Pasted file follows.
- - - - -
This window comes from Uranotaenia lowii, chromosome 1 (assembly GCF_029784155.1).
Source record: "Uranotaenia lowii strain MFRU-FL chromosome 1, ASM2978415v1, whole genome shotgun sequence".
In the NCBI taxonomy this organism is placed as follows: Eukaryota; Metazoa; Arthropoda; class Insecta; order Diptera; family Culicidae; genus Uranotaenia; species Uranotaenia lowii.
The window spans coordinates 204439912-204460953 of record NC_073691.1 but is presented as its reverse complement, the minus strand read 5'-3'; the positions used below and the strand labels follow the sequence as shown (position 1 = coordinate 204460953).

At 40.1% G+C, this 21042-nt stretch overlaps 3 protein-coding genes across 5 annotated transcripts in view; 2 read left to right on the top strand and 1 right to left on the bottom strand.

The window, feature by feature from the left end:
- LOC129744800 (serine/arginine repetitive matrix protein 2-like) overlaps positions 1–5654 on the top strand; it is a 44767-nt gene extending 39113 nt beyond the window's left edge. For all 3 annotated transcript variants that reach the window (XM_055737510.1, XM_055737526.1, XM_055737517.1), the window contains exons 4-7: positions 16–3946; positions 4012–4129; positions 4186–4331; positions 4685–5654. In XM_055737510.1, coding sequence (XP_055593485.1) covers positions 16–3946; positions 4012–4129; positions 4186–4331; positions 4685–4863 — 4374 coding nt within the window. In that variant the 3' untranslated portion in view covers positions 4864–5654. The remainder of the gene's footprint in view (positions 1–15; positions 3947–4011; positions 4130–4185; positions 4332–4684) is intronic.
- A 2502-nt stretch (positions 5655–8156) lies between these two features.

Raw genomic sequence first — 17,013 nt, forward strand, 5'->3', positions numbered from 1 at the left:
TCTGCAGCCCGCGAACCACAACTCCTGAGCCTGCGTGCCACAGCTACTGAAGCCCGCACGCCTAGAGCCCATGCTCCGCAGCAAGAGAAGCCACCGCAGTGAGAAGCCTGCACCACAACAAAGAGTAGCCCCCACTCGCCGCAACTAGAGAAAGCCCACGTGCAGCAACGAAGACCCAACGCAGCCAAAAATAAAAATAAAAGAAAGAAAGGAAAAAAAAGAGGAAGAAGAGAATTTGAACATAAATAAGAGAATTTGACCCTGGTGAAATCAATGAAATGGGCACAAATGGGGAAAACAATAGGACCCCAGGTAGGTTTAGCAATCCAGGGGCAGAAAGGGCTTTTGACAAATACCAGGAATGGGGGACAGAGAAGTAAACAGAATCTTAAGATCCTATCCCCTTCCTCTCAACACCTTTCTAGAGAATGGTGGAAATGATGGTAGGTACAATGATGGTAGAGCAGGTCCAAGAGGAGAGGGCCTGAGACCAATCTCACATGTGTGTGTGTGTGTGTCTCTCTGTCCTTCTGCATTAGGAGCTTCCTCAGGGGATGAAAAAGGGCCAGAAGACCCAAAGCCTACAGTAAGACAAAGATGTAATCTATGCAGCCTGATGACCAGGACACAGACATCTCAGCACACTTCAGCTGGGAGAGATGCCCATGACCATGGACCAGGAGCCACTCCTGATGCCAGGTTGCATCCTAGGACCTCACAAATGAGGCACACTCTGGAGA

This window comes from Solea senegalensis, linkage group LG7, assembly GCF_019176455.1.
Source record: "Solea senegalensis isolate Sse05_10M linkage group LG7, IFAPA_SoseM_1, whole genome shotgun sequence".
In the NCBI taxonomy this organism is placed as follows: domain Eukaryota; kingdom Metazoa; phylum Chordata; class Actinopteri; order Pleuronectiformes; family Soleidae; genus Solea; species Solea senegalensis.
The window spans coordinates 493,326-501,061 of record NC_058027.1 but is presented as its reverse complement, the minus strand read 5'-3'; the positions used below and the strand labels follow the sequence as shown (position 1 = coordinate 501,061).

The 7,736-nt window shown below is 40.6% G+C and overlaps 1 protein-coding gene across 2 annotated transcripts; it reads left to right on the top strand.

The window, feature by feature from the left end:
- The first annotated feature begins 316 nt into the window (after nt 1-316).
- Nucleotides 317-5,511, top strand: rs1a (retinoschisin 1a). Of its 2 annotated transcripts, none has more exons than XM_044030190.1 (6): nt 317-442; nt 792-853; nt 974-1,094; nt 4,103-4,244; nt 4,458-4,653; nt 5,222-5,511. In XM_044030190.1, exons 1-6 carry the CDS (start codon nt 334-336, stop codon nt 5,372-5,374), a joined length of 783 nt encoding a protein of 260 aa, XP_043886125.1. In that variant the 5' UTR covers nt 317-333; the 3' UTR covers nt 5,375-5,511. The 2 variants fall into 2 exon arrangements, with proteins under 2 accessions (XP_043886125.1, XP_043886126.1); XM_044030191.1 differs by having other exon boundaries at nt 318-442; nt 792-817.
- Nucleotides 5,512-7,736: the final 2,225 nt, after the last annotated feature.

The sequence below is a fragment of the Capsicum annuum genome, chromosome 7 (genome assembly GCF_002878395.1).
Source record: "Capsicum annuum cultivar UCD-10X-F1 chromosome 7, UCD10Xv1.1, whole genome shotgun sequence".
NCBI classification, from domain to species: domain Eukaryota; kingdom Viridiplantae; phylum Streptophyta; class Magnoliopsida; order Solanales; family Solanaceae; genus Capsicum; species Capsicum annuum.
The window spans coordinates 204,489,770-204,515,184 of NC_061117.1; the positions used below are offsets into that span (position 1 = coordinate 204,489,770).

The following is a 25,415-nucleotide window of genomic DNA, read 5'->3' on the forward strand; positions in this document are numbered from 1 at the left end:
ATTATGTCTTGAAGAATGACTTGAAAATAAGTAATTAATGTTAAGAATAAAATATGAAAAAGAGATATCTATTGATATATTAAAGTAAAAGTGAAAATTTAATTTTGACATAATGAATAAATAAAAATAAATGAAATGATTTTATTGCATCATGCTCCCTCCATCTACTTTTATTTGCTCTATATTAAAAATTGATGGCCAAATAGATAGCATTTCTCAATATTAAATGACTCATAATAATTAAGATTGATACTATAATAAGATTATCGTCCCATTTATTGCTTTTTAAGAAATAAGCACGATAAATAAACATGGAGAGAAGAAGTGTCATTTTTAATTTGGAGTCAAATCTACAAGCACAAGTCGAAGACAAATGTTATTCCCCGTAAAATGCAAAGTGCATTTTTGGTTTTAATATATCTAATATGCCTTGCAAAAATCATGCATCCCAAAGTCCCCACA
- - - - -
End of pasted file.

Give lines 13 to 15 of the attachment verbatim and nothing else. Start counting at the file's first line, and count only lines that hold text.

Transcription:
In the NCBI taxonomy this organism is placed as follows: domain Eukaryota; kingdom Metazoa; phylum Chordata; class Actinopteri; order Pleuronectiformes; family Soleidae; genus Solea; species Solea senegalensis.
The window spans coordinates 493,326-501,061 of record NC_058027.1 but is presented as its reverse complement, the minus strand read 5'-3'; the positions used below and the strand labels follow the sequence as shown (position 1 = coordinate 501,061).

The 7,736-nt window shown below is 40.6% G+C and overlaps 1 protein-coding gene across 2 annotated transcripts; it reads left to right on the top strand.